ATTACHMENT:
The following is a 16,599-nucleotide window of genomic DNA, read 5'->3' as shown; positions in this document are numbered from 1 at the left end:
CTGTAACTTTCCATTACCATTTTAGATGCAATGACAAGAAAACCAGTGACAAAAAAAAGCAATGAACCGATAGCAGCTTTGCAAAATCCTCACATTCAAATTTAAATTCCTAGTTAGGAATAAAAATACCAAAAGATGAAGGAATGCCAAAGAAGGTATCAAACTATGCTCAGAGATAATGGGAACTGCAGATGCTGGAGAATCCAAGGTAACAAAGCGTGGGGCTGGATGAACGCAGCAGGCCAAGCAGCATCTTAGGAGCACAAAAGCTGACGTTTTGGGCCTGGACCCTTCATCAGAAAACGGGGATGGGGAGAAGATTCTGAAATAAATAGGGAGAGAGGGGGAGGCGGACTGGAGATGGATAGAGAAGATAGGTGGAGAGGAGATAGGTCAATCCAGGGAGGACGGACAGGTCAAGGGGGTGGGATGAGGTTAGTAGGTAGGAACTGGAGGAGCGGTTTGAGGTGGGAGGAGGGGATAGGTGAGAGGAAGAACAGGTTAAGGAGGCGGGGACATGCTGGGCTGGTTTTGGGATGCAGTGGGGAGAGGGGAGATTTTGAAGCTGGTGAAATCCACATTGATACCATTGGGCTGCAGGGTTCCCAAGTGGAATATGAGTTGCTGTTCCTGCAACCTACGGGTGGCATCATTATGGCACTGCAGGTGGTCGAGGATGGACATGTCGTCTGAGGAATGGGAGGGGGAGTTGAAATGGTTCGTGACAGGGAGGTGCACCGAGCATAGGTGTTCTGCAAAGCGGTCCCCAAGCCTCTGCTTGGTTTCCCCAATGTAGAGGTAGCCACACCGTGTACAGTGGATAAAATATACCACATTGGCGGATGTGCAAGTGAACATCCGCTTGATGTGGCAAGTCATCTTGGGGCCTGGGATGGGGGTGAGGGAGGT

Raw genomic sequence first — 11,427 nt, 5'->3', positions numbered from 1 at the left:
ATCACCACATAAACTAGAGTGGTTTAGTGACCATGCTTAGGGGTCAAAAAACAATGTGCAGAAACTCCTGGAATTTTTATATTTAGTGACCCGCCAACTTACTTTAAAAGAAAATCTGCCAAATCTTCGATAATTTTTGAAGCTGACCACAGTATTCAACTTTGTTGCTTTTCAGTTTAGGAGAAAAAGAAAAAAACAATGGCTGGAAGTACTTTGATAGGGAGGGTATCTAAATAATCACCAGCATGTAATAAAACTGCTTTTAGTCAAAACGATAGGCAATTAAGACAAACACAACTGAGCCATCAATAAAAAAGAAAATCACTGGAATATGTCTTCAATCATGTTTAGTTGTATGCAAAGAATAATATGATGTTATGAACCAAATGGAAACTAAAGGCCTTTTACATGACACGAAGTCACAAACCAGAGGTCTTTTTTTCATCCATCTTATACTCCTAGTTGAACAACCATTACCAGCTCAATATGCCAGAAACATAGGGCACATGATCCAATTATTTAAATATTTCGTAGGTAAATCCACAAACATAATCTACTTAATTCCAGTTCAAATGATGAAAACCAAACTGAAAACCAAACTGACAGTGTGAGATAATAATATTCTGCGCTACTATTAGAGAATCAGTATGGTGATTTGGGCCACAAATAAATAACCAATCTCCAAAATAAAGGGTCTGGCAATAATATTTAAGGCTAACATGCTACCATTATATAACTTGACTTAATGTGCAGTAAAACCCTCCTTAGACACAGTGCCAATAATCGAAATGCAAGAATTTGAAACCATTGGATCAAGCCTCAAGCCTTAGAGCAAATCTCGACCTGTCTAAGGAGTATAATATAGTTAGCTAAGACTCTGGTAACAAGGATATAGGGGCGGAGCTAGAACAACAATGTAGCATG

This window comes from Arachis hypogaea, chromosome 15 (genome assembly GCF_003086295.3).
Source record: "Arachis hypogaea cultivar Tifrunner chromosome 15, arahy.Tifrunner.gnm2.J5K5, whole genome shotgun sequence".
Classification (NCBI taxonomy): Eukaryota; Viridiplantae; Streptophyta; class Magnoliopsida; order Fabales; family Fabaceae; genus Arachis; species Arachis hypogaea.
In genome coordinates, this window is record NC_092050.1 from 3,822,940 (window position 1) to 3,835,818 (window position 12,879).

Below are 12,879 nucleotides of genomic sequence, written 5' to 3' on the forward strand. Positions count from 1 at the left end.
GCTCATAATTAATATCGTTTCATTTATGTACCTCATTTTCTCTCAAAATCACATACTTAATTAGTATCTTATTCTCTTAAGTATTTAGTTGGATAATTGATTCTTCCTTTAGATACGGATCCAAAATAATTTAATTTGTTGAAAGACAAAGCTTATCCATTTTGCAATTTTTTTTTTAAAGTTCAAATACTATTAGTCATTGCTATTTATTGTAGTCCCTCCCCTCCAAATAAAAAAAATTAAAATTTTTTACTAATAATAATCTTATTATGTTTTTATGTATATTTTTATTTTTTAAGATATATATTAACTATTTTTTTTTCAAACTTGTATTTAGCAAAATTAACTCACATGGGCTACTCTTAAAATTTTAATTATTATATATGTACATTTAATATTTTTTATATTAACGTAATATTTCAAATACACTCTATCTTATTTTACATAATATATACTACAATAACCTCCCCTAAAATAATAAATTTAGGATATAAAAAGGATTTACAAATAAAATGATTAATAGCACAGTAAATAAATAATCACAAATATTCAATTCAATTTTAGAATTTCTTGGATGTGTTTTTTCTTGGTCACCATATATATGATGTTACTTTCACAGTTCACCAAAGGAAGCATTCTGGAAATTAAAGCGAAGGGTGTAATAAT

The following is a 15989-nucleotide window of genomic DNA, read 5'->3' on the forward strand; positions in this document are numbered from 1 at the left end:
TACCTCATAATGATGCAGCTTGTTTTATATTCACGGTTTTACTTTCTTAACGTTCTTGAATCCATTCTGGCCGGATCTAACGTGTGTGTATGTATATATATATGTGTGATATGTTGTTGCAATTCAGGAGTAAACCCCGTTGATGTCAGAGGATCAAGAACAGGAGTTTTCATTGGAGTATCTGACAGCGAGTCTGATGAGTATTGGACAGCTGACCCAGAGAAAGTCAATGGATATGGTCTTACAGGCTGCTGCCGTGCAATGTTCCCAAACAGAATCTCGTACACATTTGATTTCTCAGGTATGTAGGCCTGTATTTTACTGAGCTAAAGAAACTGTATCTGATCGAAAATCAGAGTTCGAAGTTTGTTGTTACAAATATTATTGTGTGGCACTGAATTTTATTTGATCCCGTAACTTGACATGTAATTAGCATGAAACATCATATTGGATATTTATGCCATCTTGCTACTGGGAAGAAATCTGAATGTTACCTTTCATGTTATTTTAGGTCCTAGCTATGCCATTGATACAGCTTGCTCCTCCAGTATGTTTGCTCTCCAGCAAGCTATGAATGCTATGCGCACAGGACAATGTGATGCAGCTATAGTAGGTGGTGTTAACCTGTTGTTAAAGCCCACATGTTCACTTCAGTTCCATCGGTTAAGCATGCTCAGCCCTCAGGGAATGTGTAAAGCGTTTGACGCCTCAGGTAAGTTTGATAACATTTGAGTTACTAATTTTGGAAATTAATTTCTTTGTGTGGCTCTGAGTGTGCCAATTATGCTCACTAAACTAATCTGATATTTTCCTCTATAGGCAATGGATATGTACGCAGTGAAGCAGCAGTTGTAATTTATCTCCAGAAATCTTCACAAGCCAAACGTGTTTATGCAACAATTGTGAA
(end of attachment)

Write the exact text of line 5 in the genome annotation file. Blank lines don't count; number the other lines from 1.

This window comes from Arachis hypogaea, chromosome 15 (genome assembly GCF_003086295.3).